Director appointment - summary
To appoint a new director, larger companies tend to make the decision to do so at either an Annual General Meeting or an Extraordinary General meeting. If the board passes a majority vote to engage that person for the role, the motion is carried and that person can resume their new duties straight away.
For smaller companies, the process is much more informal and it's usually laid out in their Articles of Association. The decision to take on a new director will normally arise out of informal and ad hoc discussions carried out between the shareholders and directors.
If you decide to appoint a new director, you must inform Companies House within 14 days. Your Company Formations offers a service which handles this entire process, including the paperwork, for £19.99
For help and advice on appointing a director, please call us on +44 (0) 207 689 7888 or email us at email@example.com.
Director resignation or removal - our service
Our director resignation service includes the following:
- Resignation of director letter - a letter from your existing director indicating that they wish to stand down. You do not have to provide a director resignation acceptance letter but, if you do, please keep a copy of it for your internal records.
- Director resignation minutes - minutes for a board meeting where the resignation of director letter is accepted and passed, in accordance with the Companies Act 2006
- Resignation of director resolution
- Completion and submission of TM01 form to Companies House
- Email notification that the submission has been accepted by Companies House
- Delivery of digital documentation by email within 2-3 days
Frequently asked questions
What information will you need about a director I wish to appoint?
For the appointment of a director in a private limited company, the following information is going to be needed when we complete and submit the correct form (AP01) to Companies House.
In addition to the date on which the appointment was made, we'll need you to confirm with us their full name (including middle name), any names that they've used in the last 20 years, their nationality, their date of birth, and their occupation.
We'll also need two addresses. The first is their "service address" - the location to which Companies House will send letters for that director's attention. The service address is displayed on public records about your company. The second is their usual residential address.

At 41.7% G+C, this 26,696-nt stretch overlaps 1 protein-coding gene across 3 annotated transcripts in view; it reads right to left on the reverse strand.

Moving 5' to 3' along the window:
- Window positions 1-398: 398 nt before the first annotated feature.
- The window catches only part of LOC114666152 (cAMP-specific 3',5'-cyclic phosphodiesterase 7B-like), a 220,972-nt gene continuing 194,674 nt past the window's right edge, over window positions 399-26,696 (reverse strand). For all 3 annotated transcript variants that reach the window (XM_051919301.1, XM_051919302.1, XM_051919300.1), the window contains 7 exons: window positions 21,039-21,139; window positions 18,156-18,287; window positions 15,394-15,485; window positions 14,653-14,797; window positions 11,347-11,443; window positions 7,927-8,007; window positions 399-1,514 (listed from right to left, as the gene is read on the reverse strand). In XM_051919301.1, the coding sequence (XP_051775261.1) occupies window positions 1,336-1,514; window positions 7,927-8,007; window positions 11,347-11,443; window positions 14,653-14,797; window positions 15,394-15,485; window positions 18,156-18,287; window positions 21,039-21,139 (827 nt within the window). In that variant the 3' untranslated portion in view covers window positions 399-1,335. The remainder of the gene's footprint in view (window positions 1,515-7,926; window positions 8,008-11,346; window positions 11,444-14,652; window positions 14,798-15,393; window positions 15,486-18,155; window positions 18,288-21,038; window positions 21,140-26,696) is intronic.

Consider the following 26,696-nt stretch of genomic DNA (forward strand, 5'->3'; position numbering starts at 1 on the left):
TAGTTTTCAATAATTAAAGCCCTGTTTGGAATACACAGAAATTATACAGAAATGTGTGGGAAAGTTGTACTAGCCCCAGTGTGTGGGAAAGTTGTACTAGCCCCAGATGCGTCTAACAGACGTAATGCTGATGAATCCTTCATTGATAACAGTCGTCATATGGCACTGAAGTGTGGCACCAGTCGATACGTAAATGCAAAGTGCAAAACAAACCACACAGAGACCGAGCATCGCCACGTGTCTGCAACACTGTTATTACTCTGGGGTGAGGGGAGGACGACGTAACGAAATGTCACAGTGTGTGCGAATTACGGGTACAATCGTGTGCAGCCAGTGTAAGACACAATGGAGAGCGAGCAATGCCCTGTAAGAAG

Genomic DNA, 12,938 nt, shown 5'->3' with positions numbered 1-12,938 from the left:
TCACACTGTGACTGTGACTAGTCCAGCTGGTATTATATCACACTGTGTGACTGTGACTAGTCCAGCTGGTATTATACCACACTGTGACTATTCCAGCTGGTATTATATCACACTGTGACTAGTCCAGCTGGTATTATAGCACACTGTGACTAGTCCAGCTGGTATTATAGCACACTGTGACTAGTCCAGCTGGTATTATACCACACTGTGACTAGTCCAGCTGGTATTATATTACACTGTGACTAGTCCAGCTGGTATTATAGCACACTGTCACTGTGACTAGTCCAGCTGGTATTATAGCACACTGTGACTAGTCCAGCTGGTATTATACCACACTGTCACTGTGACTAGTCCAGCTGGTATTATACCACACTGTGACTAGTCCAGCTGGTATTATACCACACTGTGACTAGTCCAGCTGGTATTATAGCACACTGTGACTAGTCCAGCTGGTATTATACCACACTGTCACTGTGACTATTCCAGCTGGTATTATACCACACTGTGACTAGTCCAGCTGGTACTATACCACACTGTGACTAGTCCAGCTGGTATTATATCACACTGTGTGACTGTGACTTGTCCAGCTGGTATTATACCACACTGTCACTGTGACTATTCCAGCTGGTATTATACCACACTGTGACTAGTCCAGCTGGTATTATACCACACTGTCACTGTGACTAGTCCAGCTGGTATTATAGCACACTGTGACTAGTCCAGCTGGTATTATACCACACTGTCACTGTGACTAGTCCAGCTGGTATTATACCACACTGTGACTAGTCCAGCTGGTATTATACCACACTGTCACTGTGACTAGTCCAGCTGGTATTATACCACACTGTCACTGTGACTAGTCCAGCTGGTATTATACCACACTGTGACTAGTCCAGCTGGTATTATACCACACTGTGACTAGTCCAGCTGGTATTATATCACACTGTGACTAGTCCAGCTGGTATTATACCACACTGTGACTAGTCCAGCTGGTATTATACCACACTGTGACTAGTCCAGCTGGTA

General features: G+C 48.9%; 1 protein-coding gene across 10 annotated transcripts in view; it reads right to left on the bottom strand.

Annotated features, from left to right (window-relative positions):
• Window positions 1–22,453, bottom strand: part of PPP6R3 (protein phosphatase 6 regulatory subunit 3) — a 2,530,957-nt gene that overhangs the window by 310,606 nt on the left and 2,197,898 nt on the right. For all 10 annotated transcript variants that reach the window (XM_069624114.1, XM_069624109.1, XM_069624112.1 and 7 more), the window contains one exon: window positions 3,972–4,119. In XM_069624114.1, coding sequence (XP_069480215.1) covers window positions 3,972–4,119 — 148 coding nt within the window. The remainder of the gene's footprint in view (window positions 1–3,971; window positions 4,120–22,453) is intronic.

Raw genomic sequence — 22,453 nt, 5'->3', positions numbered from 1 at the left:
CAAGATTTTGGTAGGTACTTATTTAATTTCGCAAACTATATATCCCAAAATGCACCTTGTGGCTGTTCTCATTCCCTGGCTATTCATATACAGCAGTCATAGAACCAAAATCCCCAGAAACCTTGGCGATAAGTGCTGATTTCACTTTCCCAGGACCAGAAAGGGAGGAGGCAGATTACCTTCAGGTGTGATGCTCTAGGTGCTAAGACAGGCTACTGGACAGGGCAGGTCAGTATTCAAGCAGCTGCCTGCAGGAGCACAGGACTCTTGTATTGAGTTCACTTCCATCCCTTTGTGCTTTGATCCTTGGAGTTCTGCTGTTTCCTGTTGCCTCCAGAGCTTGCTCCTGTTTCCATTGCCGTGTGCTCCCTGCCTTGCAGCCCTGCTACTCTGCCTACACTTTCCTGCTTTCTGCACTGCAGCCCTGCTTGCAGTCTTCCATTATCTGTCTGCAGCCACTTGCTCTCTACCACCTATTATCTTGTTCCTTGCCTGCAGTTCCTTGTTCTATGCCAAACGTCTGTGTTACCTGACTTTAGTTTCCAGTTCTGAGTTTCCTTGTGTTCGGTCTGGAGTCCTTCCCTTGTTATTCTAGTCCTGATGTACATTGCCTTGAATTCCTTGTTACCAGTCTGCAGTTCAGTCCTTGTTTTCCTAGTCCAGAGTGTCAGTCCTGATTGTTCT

How many directors should my company have?
Your company must have at least one human director. Although you can appoint other limited companies as a director of your limited company, not all of your directors can be bodies corporate.
Can I remove a director if my company only has one?
No. You'll need to appoint a new director first meaning that there will temporarily be two directors listed on Companies House for your company. Once the new director's role is registered, you may then remove one of the directors.
Am I barred from appointing certain people as directors?
There are restrictions on who can become a director for a UK company. Any person you wish to appoint must be aged 16 years or over and not be an undischarged bankrupt.
You can not appoint a person who has been disqualified by the courts from being a director until the date on which that bar is lifted. Any person who acts as the auditor for your business may also not take on the role of director.
Finally, some Articles of Association specifically name people who may not become a director of a company. If you wish to appoint someone in that situation, you will have to have a board meeting at which the company's directors agree to amend the Articles of Association to remove that restriction.
Is there a maximum number of directors my business can have?
There is no maximum number of directors that your company can have prescribed by law. However, your Articles of Association may contain a restriction which would need to be amended by a majority board meeting vote if you wish to exceed the maximum stated in that document.
Do I have to offer or sell shares in the company to a new director?
No. There is no legal requirement for a director to own shares in a business.